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How fast is the fuse?

Yesterday 3BP raised quite a ruckus with breaking the story about the potential legal issues facing Governor Strickland’s Chief Counsel, Kent Markus.

The story revolves around the now infamous Troopergate, and the thrust of the issue at hand comes from the following excerpt from the Columbus Dispatch dated Feburary 27th:

Former State Highway Patrol Lt. Col. William Costas, who retired this month as the agency’s No. 2 leader, said investigators had to defend their authority to investigate the case under questioning from the top two lawyers to Gov. Ted Strickland.

The governor’s office said it was making sure the patrol had proper jurisdiction, but Costas charges that the lawyers were trying to throw up a roadblock. In the end, the investigation proceeded without interruption.

The Sept. 10, 2008, meeting in which Kent Markus, who is chief counsel to the governor, and Jose Torres, his deputy, questioned the patrol’s role will add fuel to a political issue brewing at the Statehouse. Republican lawmakers are asking whether political meddling has afflicted patrol investigations.

In this case, search warrants were issued. My source close to the situation states that search warrants can’t happen without a judge concluding there is probable cause of a crime that should be investigated. Moreover, there has never been question about the Highway Patrol’s jurisdiction to investigate a crime on state property. The facts are that the rental property owner called a lobbyist, who called the Governor’s attorney, who then gets involved in a criminal investigation in a way the Highway Patrol found to be intrusive with the intent to shut the investigation down.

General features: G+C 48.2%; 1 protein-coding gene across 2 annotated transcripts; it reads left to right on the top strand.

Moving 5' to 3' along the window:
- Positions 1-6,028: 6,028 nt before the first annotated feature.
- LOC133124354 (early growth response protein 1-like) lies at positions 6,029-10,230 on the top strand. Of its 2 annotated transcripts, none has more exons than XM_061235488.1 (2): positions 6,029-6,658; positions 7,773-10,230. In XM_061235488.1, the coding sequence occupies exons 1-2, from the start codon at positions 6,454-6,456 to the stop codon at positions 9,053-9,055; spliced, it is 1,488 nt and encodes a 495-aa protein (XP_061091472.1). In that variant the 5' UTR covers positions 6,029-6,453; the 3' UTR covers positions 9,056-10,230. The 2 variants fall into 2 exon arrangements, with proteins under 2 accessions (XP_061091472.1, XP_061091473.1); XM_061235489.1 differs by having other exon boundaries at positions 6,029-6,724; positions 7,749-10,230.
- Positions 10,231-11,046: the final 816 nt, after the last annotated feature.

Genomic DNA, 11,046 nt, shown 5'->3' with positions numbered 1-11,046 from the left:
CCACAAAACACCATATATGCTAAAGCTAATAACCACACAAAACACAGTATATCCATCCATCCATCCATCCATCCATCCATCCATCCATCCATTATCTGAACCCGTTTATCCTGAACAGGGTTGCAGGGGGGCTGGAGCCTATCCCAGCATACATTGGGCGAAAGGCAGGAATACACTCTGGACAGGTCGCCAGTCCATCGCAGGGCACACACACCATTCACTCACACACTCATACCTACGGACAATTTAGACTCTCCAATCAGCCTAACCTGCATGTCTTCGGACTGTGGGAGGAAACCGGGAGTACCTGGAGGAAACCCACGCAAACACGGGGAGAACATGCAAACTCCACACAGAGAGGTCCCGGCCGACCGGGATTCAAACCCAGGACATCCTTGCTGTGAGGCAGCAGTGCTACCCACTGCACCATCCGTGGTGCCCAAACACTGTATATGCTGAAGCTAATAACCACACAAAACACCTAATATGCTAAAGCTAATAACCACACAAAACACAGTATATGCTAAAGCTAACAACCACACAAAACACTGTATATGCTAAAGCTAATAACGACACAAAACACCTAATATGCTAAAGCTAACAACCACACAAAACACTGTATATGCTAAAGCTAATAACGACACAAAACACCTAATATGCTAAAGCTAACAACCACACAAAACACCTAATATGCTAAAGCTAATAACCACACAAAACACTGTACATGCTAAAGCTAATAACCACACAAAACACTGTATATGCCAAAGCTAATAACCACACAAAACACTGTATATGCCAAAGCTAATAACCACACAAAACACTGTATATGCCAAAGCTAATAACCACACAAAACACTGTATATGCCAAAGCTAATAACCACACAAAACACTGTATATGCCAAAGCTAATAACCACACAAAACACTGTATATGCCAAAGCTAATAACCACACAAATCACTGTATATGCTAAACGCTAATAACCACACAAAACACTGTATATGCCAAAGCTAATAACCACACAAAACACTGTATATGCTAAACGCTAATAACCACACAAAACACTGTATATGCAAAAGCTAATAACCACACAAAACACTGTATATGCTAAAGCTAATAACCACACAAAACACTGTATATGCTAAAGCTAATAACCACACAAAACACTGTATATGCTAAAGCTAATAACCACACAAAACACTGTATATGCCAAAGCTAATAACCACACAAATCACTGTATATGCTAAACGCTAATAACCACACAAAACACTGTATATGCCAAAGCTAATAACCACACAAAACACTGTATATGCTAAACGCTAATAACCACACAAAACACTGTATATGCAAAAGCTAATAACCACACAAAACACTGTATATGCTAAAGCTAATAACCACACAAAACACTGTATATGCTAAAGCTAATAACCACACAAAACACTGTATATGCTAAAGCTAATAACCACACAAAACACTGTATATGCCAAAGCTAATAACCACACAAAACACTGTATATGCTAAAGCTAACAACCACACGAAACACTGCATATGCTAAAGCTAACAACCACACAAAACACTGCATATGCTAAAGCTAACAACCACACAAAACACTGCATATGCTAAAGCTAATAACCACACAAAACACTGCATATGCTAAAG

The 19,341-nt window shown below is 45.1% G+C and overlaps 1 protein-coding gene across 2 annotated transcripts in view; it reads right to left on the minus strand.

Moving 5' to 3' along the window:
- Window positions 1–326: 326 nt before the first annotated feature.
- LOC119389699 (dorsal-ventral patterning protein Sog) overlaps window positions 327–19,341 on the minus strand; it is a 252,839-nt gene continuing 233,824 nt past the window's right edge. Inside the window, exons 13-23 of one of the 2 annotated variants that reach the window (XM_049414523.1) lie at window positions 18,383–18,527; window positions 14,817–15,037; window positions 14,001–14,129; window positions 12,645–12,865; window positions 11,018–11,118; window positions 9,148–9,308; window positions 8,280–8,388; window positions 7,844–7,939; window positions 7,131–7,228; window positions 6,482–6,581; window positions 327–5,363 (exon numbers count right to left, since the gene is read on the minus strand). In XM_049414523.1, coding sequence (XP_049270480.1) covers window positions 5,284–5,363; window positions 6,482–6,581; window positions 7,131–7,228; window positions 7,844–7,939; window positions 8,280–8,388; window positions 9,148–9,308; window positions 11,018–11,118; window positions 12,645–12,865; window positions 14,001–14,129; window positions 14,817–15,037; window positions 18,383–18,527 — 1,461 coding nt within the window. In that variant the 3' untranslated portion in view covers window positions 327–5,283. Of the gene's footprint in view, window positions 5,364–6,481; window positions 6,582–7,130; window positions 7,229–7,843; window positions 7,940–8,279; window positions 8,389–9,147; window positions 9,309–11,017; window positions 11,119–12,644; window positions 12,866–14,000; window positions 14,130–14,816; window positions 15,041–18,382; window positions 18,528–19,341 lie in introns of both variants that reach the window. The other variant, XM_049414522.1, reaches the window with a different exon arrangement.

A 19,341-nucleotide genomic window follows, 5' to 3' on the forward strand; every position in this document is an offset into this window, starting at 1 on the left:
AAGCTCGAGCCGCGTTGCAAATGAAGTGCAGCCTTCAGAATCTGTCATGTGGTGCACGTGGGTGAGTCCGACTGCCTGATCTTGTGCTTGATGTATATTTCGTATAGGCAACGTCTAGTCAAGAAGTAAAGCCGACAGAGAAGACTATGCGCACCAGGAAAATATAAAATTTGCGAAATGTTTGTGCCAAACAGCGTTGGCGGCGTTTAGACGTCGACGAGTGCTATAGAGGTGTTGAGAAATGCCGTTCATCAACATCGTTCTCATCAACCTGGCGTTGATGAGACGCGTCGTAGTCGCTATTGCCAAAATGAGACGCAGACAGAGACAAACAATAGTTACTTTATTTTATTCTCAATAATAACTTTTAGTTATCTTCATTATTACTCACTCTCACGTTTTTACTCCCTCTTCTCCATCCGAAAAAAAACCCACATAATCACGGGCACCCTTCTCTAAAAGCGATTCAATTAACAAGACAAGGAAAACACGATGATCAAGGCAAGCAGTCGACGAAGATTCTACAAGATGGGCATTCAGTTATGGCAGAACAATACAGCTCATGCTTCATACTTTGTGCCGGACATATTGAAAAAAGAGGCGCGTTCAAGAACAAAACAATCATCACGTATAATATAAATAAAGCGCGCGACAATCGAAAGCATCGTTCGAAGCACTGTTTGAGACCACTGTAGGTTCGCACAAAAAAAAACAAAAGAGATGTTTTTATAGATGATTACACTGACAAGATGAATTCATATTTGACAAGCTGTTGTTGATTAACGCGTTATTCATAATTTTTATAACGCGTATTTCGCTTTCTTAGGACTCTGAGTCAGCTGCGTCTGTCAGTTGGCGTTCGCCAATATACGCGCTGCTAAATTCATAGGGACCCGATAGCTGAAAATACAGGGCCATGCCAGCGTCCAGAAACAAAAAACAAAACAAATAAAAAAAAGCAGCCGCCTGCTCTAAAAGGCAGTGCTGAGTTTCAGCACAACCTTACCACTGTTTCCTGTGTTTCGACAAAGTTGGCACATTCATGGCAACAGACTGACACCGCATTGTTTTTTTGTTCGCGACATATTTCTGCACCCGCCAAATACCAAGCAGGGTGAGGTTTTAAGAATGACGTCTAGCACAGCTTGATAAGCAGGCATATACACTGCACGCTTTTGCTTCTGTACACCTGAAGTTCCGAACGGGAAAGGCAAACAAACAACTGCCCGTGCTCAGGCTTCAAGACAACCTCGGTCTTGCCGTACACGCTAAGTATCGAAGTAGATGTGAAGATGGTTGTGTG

There is no precedent for that. Normally a lawyer is working inside the bounds of his normal course of business. The Governor’s office is saying they were afraid of a lawsuit, because it is only business issues like that which would be in his normal scope of business. There is no aspect of the Governor’s counsel where criminal work comes into play. That’s in the Attorney General’s scope through the Bureau of Criminal Investigation.

And per my source, that’s where the Franklin County Prosecutor’s office has gotten involved. If cases can be shut down or obstructed by the Governor’s office, cases which are in the County Prosecutor’s jurisdiction to prosecute, then the Prosecutor has, for lack of a better term, been punked. The Highway Patrol and Ron O’Brien isn’t going to allow the precedent to stand.

The question is how fast this will progress. As I stated in yesterday’s post, due to the political fallout, Strickland can’t afford something bad to drop later in the fall. My source states plea talks are underway and if they fail an indictment will follow.

Firm evidence will float to the top. And when it does, remember where you heard about it first.

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Third Base Politics is an Ohio-centric conservative blog that has been featured at Hot Air, National Review, Washington Post, Los Angeles Times, Pittsburgh Tribune-Review, and others.

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